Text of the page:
Did The Grammys Just Win the Awards Shows War?

Laura J. Burns
Laura J. Burns writes books, writes for TV, and sometimes writes TV based on books and books based on TV. She will never, however, write a poem. She’s the managing editor of The Antagonist.

We weren’t even planning to properly watch The Grammy Awards at my house. It’s one of those shows that’s usually turned off halfway through, if not forgotten about completely. The Grammys are just too sprawling, covering every possible genre of music–or rather, trying to and failing miserably. Somehow, while attempting to include everything from musical theater to audio books to classical to rap, it seems like the same people are nominated for all the big awards. And all the big awards seem like the same thing? Record of the Year, Album of the Year, and Song of the Year? The Grammys brought Meryl Streep out last night to riff on this and we were still confused about which was which.

Meanwhile, in spite of trying to cover every category of music in existence, the Grammys are consistently accused of failing to be inclusive, and failing to adequately recognize Black artists in particular. This show has a lot of baggage, that’s what I’m saying. So I put it on last night and figured it would be background music in case any of the performances were interesting.

Instead the whole thing was interesting.

I’ve written about the disastrous Golden Globes, the awards show that kicked off this year. It set the tone for an awards season filled with the same nasty misogyny women have come to expect from the post-2016 world. The kind, frankly, that was there all along but just feels more flagrant and obnoxious now. That was followed by a slate of Oscar nominations that snubbed the director and star–both women–of the biggest film of the year, and the predictable sexist backlash to the backlash of that announcement.

Into this ugly cultural moment stepped The Grammy Awards. There was no cringeworthy theme like “women’s empowerment” and host Trevor Noah didn’t say anything about girl power or strong women or the year of the woman. He just enthusiastically introduced the famous people who were in attendance, told jokes that were complimentary about them instead of trying to roast them, and kept the energy up. Other hosts should try it. And then, organically, the Grammys became a night celebrating women.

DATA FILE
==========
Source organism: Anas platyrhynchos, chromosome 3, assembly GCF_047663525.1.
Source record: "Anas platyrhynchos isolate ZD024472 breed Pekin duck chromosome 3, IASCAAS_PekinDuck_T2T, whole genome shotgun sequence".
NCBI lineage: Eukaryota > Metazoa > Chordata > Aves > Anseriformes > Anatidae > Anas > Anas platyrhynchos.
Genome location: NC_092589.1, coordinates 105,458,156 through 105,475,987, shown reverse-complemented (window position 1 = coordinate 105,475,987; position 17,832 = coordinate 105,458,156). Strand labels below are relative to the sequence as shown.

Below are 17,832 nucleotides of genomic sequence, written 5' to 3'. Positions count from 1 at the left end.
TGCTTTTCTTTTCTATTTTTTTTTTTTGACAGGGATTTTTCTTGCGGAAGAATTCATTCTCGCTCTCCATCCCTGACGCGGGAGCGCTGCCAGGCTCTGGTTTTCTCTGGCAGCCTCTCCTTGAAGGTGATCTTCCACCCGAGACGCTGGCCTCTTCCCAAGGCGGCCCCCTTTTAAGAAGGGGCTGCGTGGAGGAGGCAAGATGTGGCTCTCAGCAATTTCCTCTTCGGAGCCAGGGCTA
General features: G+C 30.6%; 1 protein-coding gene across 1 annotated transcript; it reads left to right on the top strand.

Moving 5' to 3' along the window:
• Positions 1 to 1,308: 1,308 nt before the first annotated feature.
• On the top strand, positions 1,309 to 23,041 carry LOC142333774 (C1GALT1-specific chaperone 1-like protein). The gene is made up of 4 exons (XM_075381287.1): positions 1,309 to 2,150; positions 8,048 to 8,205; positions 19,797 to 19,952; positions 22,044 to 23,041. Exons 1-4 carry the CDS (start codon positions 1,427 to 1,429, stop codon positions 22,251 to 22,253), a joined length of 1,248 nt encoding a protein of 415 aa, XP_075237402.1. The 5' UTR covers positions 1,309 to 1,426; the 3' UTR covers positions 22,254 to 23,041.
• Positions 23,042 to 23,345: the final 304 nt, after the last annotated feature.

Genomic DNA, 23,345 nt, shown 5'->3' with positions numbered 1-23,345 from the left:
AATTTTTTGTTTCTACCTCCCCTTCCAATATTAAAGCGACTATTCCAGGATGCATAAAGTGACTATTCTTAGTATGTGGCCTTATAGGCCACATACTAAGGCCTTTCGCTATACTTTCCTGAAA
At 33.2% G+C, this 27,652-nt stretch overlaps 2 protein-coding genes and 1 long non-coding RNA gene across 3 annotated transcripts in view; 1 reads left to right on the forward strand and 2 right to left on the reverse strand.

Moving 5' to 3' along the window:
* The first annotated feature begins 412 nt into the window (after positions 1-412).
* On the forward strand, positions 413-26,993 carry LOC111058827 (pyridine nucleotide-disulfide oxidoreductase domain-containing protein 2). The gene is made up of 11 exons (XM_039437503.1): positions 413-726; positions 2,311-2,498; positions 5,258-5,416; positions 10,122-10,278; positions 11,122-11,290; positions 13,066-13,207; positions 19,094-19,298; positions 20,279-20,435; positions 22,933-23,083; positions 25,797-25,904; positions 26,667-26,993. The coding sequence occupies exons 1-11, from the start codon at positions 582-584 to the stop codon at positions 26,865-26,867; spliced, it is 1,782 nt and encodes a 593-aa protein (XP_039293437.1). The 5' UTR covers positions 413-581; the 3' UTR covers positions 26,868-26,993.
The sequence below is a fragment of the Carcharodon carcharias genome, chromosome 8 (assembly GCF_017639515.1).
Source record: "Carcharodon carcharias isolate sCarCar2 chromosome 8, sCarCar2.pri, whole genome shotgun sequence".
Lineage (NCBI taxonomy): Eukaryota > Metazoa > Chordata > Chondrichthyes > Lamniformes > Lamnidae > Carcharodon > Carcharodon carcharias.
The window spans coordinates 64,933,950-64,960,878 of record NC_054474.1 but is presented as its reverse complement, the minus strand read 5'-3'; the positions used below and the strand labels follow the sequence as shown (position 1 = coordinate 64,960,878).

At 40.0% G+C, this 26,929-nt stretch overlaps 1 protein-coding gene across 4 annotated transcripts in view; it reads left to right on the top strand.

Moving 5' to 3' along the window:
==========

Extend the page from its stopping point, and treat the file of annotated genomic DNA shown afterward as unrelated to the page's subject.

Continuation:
Did a man win any of the televised awards? I don’t remember any, although Jay-Z received the Dr. Dre Global Impact Award. Women cleaned up, dominating the nominations and winning everything. Miley Cyrus took home her first and second Grammys, changed her outfits a lot, and celebrated her win on stage during her performance. I take issue with her big ’80s hair, having lived through the original era and remembering how long it took to shower out that amount of hair spray, but otherwise she was an absolute delight.

Victoria Monét won for Best New Artist and talked about how long it takes to become a “new” artist, which is a story I always love to hear. That kind of dedication is what it actually takes to succeed in any kind of creative pursuit.

SZA, the most nominated, almost missed her award for Best R&B Song because she was “changing, and then…took a shot” which automatically makes her relatable. She’s both talented and adorable, and getting off stage because “I’m not an attractive crier” is the best reason I’ve ever heard.

And Taylor won twice. The first time she used her 13th win to announce a brand new album–a swerve from the big announcement her fans were expecting upon her winning the (apparently very meaningful) number 13.


the way you cabt even hear taylor @Taylor Swift @Taylor Nation

♬ original sound – catherine🪩
Shout out to the guy covering his ears

And the second time, Taylor Swift made history by winning a fourth Best Album award. That’s right, she’s now officially more successful than Frank Sinatra. And she didn’t even mention her boyfriend once. Suck it, manbabies.

But the real reason the Grammys was such a feminine balm was the performances. (I’m a Gen X, so I’ll be talking about the old ladies here, but go watch SZA, Dua Lipa, and Olivia Rodrigo’s bloodsoaked performance.) Tracy Chapman appeared to sing her masterpiece “Fast Car” along with Luke Combs, whose cover was a hit this year. She hasn’t performed in a long time, but she hasn’t lost a step. Her beautiful smile, her beautiful voice, her heartbreaking song, as resonant today as it was back in 1988, all combined to bring everyone watching to tears. Including Luke Combs.

Then there was Annie Lennox, singing in honor of Sinead O’Connor during the memorial segment. Taking the stage with Wendy & Lisa, Lennox gave a haunting rendition of “Nothing Compares 2 U” and ended with her fist in the air calling for ceasefire. Hard to imagine that O’Connor would have wanted anything else.

And finally, the legendary Joni Mitchell sang at the Grammys for the very first time, which…what? How is that possible? Mitchell is 80 years old and has been recovering from a brain aneurism she suffered in 2015. And she sat on that stage, at her age and with her challenges, and brought the house down. Her voice is powerful and peaceful and the lyrics of “Both Sides Now” hit very differently when sung by a woman with the wisdom of age.

In the end, The Grammy Awards was a lovely, happy show to watch. Jay-Z complained on stage that they need to do better, and he’s right, and it still didn’t change the fact that the evening was just plain nice. Maybe we should end awards season here.

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